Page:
Earlier this evening, as I do every year, I tuned into CBS at 6 p.m. eastern time to watch the annual NCAA Men’s Basketball Tournament Selection Show. Wrapping up what is always an incredibly entertaining week of conference championship basketball, the sporting world is typically chomping at the bits for the tournament to begin to watch more great basketball, and perhaps equally as important, to fill out their brackets.
Each year I sit at the edge of my seat eagerly anticipating the announcements of the now 68-school field that is to comprise the tournament. Perhaps even more than the announcement of the #1 seeds, I’ve always enjoyed the satellite feeds of the smaller schools that have won their respective conference tournaments as they await their names to be called in front of practically their entire student body. There’s always that one great scene in which the small school that won the Northeast Appalachian Valley Conference (yes, I know, that is a made-up conference) is announced as the 16th seed and opening-round matchup against Duke, Kansas, or North Carolina. Filled with pure elation as they have represented their school proudly and enabled the tiny institution to enjoy a moment in the national spotlight, the team, comprised of incredibly un-athletic and unimposing figures, erupts with joy, completely oblivious to the tall task, and probable slaughtering, that lies ahead of them. It’s that moment of pure joy from the smallest of gyms that I’ve always appreciated.
Conversely, there is always a few feeds that highlight much more somber gatherings of what are typically bigger programs that had undergone fairly mediocre seasons that are praying their names are called as one of the last at-large bids to make the tournament. During these shots, I’m always impressed with the ability of the coaches to temper their players’ overwhelming grief and frustration at being snubbed the opportunity to compete for a national championship.
As I was sitting on the couch this year, I got to thinking that I was currently watching one of my favorite sports moments of the year, however, there was not one feat of athleticism taking place. I then began to think of what are some of my other “non-athletic sports moments” that I enjoy. I was able to identify four others which I will describe in no particular order.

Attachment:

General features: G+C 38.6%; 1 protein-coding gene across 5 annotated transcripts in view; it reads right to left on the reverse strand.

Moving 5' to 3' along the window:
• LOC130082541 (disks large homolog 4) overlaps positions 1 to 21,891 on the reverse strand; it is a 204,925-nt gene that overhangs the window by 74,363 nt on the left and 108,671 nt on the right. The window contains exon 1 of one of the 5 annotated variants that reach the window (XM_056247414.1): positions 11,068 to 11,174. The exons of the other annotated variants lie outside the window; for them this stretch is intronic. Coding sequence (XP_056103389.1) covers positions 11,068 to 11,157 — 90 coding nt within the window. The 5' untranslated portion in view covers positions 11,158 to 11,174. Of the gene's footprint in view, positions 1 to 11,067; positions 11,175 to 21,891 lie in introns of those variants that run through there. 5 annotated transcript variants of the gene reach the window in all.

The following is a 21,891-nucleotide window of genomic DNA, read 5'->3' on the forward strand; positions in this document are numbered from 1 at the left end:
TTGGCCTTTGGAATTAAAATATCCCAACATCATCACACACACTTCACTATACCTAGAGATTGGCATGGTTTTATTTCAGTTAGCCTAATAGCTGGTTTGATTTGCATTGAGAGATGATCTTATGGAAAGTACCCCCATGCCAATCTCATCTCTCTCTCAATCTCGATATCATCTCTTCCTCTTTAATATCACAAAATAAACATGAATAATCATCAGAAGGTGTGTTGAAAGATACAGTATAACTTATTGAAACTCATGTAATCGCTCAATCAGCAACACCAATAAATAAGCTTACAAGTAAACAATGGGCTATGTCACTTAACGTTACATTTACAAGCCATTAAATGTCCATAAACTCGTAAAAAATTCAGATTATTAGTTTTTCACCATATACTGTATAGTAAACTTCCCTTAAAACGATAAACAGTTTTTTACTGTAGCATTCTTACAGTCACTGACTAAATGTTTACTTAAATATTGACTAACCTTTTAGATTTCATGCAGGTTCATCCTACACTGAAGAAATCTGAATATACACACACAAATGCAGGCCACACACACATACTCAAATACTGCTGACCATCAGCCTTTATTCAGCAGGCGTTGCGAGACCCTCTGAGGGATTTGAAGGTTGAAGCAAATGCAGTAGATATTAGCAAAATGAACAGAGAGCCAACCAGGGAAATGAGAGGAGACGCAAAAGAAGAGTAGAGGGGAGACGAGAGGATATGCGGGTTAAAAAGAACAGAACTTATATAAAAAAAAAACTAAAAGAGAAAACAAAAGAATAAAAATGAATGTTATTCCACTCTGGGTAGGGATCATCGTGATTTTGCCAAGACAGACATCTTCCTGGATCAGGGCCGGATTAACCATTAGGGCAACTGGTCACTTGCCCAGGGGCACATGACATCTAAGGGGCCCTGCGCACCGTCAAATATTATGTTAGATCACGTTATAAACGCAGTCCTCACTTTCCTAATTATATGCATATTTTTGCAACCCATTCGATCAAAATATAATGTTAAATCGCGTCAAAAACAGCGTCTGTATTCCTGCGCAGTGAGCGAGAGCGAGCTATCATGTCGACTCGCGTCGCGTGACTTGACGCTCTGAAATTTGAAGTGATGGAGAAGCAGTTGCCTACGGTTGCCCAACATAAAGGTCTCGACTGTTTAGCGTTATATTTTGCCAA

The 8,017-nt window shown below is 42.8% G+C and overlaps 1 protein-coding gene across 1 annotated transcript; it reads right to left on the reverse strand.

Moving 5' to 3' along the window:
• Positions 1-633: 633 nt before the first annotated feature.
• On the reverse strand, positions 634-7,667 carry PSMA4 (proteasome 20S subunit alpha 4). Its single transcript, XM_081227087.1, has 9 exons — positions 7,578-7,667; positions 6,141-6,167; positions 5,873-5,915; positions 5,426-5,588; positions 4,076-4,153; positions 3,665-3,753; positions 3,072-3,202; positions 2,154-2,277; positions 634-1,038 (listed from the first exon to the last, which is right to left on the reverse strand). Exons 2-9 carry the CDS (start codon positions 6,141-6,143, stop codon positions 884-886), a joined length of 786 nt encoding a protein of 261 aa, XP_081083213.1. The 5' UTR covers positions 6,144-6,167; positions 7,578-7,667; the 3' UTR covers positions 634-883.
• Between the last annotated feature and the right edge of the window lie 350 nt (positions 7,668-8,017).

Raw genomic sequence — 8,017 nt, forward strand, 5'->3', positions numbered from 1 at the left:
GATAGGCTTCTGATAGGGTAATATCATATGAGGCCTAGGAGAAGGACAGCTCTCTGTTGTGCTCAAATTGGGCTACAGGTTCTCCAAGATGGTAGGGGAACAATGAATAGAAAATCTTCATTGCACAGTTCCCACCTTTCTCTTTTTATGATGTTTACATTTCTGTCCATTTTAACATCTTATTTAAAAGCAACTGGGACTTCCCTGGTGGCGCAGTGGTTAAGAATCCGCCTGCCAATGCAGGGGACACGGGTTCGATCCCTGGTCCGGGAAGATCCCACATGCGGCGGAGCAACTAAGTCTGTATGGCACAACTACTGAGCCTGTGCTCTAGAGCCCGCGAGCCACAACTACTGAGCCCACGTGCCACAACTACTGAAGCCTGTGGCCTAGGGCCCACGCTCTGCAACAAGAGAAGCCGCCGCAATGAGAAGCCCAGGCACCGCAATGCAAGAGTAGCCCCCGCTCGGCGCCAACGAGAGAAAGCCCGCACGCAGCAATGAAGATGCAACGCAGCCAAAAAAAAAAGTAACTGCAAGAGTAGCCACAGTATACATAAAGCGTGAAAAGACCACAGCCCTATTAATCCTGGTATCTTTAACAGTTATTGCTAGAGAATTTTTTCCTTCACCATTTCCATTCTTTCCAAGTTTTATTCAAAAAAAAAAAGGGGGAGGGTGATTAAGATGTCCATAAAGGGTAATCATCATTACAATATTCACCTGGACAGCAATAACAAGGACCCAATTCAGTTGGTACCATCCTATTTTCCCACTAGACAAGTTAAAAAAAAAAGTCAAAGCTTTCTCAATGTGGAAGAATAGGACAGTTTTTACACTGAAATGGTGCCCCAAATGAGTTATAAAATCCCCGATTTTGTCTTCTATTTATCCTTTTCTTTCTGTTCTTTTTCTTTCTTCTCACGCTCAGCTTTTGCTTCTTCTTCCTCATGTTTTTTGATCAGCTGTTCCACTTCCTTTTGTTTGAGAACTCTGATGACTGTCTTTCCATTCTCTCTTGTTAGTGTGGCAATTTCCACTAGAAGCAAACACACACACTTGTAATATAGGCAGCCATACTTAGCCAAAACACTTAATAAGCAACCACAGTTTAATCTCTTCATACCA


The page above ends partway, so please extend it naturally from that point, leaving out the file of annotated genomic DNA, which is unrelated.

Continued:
Amidst the chaos frustration and confusion surrounding the NFL labor dispute, the one fortunate that I can point to is that the NFL Draft, perhaps my favorite sporting event of the year will still take place this year. Held annually during the last weekend of April, the seven-round draft allows each NFL franchise to replenish their roster and offers a wonderful sense of hope and optimism to fans of each team as they look to next season. While the “next season” aspect of the NFL draft is in doubt, those that know me can attest to the fact that the draft captivates me as it is a time in which those fans that are rabid over both college and professional football are able to for once mesh their experiences and knowledge in assessing the plethora of fine young athletes attempting to make it in the NFL.
The most-recent version of the NFL Draft takes place over the span of three days with the first and second rounds taking place on Thursday and Friday night respectively, with rounds three and seven occurring on Saturday afternoon. Prior to this recent format, the draft used to take place on Saturdays and Sundays, and for the true “couch gurus” like myself, the 12+ hours of draft coverage was pure bliss. There is nothing I enjoy more than to gather with my father and close friends as we watch the draft and ponder which position a team should go after and whether a particular player’s skill-set will translate well in the professional ranks.
Bottom line, the NFL Draft is a thrilling and exhilarating mental exercise and one of the best aspects of sports.
Opening Ceremonies for the Olympics